(Updates with senator’s comment in 14th paragraph.)
Jan. 27 (Bloomberg) -- JPMorgan Chase & Co. Chief Executive Officer Jamie Dimon, who got a 74 percent raise for his work in 2013, stands to reap a separate and bigger payday within months.
The bank’s board of directors, having delayed a decision for more than a year, has yet to say whether Dimon, 57, can collect 2 million stock options originally granted in 2008 and now worth about $34 million. Last week, the board increased his annual pay to $20 million from $11.5 million a year ago, when he was penalized for faulty oversight of botched derivatives bets.
After Dimon’s incentive package was created six years ago, JPMorgan grew to become the nation’s largest bank with shares outperforming the industry, and then snapped a three-year run of record profits as costs from government probes surged. The board’s decision to boost Dimon’s annual pay despite mounting legal settlements shows he probably will get the full options award, said Alan Johnson, founder of compensation-consulting firm Johnson Associates Inc.
“It’s obvious the board wanted to send a signal about what they think of him,” Johnson said. “It’d be very inconsistent to say, ‘You’re our guy, and we want to send an emphatic public message that we think very highly of you.’ And then, ‘Oh by the way, you didn’t earn this over the last five years.’”
Joe Evangelisti, a JPMorgan spokesman, declined to comment on the options award.
In January 2008, the compensation committee gave options to Dimon and other managers to “further motivate the executives to focus on the firm’s long-term success by providing greater ownership opportunity and to reinforce the partnerships that will help produce that success.” The options had a 10-year term, with Dimon’s set to vest in January 2013.
The board said when creating the award that it would determine how many of the 2 million options to make exercisable based on Dimon’s performance in the five years that followed. As the deadline arrived last year, the board announced Dimon bore some responsibility for oversight of a trader known as the London Whale, whose derivatives bets lost more than $6.2 billion. The board deferred vesting Dimon’s award until as late as July 2014.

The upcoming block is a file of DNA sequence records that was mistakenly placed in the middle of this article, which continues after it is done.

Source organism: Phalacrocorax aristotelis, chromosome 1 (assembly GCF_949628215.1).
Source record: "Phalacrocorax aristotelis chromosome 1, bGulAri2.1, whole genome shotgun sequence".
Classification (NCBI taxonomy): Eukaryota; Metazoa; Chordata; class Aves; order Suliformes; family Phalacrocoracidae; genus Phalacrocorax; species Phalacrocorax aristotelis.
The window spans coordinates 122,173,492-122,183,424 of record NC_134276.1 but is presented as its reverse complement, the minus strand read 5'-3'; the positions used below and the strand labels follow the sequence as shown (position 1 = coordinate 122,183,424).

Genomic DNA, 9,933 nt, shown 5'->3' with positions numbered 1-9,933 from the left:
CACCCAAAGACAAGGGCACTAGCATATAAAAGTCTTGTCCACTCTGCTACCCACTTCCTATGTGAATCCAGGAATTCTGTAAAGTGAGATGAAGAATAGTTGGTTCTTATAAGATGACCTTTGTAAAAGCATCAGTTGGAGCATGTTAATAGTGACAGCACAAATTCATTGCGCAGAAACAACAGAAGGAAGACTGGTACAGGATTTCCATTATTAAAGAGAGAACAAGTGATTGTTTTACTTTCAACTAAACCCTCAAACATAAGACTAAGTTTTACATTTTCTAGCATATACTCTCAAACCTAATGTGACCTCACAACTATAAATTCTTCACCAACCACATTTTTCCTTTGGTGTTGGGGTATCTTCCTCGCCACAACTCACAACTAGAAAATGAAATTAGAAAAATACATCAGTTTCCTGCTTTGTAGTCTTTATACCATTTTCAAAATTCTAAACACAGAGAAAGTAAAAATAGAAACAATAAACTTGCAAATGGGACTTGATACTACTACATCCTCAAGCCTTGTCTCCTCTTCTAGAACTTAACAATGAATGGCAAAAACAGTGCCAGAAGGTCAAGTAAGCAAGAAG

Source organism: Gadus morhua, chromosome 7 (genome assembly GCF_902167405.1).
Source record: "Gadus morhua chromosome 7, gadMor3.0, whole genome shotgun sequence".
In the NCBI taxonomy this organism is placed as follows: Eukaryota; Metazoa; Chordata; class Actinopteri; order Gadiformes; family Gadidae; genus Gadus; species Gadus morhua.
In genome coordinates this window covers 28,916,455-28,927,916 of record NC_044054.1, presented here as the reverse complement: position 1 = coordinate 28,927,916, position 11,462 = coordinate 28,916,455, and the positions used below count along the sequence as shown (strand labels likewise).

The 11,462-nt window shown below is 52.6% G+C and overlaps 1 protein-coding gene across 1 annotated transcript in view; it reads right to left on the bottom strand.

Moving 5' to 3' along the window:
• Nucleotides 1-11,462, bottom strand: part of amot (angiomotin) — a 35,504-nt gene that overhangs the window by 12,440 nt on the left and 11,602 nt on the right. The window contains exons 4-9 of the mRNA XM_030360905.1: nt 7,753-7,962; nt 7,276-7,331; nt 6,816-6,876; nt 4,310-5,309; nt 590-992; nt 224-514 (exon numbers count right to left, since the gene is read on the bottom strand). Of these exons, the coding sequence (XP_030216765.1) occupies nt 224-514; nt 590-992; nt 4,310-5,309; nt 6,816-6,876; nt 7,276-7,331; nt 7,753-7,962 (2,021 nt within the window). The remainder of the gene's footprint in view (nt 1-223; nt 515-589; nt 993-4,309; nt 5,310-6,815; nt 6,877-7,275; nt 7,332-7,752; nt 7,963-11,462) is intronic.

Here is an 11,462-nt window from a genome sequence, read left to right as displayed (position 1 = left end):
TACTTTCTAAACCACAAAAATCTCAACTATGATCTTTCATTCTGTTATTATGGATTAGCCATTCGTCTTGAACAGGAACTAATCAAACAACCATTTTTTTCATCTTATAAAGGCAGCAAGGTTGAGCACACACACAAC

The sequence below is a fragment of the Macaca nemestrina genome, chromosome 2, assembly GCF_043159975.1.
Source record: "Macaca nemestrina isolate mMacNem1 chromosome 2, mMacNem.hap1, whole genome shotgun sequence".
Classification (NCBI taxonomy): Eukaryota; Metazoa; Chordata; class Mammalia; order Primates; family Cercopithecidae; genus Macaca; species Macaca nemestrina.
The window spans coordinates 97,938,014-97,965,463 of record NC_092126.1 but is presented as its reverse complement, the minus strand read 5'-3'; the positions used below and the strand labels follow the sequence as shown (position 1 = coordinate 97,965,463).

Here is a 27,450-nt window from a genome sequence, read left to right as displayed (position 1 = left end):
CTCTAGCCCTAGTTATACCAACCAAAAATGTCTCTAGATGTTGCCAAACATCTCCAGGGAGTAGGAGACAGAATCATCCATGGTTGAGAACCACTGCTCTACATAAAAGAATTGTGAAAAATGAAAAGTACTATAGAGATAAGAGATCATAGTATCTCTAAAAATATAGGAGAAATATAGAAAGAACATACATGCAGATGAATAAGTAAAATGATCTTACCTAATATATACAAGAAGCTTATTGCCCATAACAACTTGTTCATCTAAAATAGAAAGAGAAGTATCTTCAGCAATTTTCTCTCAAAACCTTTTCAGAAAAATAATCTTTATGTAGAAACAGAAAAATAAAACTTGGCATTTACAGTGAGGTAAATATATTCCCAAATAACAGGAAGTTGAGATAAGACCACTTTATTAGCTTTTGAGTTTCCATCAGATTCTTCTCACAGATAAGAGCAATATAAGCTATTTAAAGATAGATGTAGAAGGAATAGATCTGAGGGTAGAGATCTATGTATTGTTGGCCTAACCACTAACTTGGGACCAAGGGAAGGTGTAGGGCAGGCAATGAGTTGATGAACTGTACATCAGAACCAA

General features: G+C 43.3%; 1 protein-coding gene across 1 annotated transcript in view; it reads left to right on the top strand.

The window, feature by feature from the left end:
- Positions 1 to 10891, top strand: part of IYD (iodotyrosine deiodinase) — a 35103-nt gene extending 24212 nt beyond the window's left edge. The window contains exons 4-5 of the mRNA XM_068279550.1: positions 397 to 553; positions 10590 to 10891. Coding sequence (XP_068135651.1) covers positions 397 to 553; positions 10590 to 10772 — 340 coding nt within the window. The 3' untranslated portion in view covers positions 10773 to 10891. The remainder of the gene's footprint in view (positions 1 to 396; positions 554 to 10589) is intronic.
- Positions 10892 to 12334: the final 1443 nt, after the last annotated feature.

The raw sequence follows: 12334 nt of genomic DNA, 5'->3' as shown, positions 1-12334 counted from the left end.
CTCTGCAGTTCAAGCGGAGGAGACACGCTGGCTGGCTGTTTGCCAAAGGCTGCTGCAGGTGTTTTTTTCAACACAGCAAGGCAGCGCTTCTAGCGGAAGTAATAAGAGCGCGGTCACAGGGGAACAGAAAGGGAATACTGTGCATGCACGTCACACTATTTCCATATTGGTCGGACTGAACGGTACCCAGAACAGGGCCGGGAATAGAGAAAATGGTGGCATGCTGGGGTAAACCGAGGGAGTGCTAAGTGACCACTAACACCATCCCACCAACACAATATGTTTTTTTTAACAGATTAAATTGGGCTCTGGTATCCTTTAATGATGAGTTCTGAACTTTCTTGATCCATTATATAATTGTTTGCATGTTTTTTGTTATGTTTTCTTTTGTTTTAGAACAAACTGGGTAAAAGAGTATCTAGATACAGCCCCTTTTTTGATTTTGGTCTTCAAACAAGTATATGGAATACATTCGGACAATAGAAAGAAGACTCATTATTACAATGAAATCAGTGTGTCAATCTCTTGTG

Last week, the compensation committee, headed by lead independent director Lee Raymond, awarded Dimon an $18.5 million stock bonus for his 2013 performance and left his salary unchanged at $1.5 million. The board was unanimous on the decision, Evangelisti said.
While the firm’s net income dropped 16 percent to $17.9 billion last year, its shares rose 33 percent. It was the world’s top trading firm for 2013.
The bank announced more than $23 billion in settlements last year as it faced regulatory and criminal investigations. The legal costs, causing JPMorgan’s first quarterly loss under Dimon, mounted amid probes into the firm’s derivatives bets, mortgage-bond sales, energy trading and oversight of banking services provided to Ponzi scheme operator Bernard Madoff.
“This board should be embarrassed and ashamed to reward this CEO after the year this bank just had,” said Dennis Kelleher, president of Washington-based Better Markets Inc., a nonprofit group that supports stricter financial regulation, and a former chief counsel to the chairman of the Senate Democratic Policy Committee.